The experience of stigma in adults who lisp

A thematic analysis


  • Sarah Lockenvitz Missouri State University
  • Judith Oxley University of Louisiana
  • John Tetnowski Oklahoma State University



Lisp, Stigma, Minor Bodily Stigma, Disability, Qualitative Analysis


Objective: This study investigates and describes the experience of stigma in adults who self-identify as having a lisp. It aims to shed light on and legitimize adults who self-identify as having a lisp through what emerges from their described lived experiences and in terms of minor bodily stigma and models of disability.

Method: Data were gathered through qualitative semi-structured interviews with seven self-identified adults who lisp. These interviews were conducted and audio-recorded in person, via Skype, and via a conference call setup, depending on the level of convenience and the preferences of the participants. Interviews were transcribed. Transcript data underwent systematic thematic analysis rooted in qualitative research theory.

Results: One overriding theme, three underlying themes, and eight subordinate thematic categories were yielded from the described lived experiences of the participants.

Discussion: Results are examined in light of previous stigma literature establishing lisping as a minor bodily stigma, as well as models of disability. The experiences of stigma in adults who self-identify as having a lisp are varied and reflect internalized as well as public stigma.

Conclusions: The thorough exploration of emergent themes, requiring layers of repeated analysis and consideration, allows for the investigation, acknowledgement, illumination, and legitimization of the experience of stigma in adults who self-identify as having a lisp.

Author Biographies

Sarah Lockenvitz, Missouri State University

Sarah Lockenvitz, PhD, CCC-SLP, is a speech-language pathologist and associate professor at Missouri State University. Her current clinical and research interests include the experience of stigma in individuals with speech sound disorders, factors contributing to effective phonetic transcription instruction, and the intersection between phonological awareness and phonetic transcription skills.

Judith Oxley, University of Louisiana

Judith Oxley, PhD CCC-SLP, is a speech-language pathologist and assistant professor at the University of Louisiana at Lafayette. Her current clinical and research interests include language and speech development in children who use augmentative and alternative communication, global perspective on augmentative and alternative communication, and the emergence of metastrategic insight into clinical practice in preprofessional speech-language pathology students.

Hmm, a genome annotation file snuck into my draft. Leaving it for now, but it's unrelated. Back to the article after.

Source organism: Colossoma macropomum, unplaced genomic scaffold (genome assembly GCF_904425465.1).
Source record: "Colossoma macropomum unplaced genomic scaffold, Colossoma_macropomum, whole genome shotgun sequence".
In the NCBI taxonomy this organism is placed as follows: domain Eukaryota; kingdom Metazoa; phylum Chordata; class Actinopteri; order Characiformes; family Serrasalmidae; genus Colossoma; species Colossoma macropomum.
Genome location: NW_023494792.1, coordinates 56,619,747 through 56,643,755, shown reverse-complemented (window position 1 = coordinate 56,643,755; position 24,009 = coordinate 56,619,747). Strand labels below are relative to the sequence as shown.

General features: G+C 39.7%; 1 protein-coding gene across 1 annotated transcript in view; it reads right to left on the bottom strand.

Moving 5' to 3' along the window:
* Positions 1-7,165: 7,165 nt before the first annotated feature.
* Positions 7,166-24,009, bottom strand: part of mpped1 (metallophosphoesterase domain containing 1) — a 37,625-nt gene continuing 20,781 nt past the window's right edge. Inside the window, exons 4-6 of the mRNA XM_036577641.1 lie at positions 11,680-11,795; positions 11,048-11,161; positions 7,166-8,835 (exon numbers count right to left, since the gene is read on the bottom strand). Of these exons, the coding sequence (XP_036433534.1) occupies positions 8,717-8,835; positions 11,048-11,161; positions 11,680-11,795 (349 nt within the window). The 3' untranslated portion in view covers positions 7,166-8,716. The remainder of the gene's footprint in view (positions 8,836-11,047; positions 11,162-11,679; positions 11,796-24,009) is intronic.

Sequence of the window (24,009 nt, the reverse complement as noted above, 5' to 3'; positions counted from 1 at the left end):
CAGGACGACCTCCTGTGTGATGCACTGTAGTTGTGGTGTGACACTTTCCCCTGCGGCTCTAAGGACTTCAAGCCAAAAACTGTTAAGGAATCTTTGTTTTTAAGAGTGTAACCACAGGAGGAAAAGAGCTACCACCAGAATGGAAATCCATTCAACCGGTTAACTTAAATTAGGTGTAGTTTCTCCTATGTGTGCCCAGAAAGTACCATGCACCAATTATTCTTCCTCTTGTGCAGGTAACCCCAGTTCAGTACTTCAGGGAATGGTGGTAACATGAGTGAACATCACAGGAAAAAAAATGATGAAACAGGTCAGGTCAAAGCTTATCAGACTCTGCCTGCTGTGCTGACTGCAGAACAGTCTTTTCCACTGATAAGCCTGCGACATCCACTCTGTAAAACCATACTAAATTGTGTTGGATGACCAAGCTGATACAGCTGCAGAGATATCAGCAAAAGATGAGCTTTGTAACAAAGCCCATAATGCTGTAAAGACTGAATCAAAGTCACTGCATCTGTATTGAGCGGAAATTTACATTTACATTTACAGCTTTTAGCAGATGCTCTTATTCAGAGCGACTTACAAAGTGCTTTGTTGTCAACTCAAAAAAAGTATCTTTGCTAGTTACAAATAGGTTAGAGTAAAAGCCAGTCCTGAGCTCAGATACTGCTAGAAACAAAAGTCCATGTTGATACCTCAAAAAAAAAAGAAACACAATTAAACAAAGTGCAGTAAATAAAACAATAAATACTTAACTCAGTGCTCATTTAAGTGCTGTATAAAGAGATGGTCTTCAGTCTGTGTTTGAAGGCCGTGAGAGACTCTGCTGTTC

John Tetnowski, Oklahoma State University

John Tetnowski, PhD, CCC-SLP, is the Jeanette Sias Endowed Chair in Communication Sciences and Disorders at Oklahoma State University. He has over 25 years of clinical experience and is a board-certified fluency specialist. He has published over 80 manuscripts in fluency disorders and research methods and is an ASHA Fellow. He is the current editor of Perspectives in Fluency Disorders. In the past, he has served as the co-ordinator for ASHA’s Special Interest Group in Fluency and Fluency Disorders, and has served on the board of directors for the National Stuttering Association. He has provided workshops on stuttering in five continents, presented over 300 workshops at state, national, and international conferences, and has run semi-intensive fluency camps for children who stutter and their parents in two states over the past six years. Currently, he serves as co-ordinator of the Oklahoma State chapter of the National Stuttering Association and is co-founder of the Oklahoma Affiliates for the Knowledge of Stuttering, a state special interest group for stuttering. He has served as the primary mentor for 16 PhD students.


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How to Cite

Lockenvitz, S., Oxley, J., & Tetnowski, J. (2022). The experience of stigma in adults who lisp: A thematic analysis. Journal of Interactional Research in Communication Disorders, 13(2), 196–211.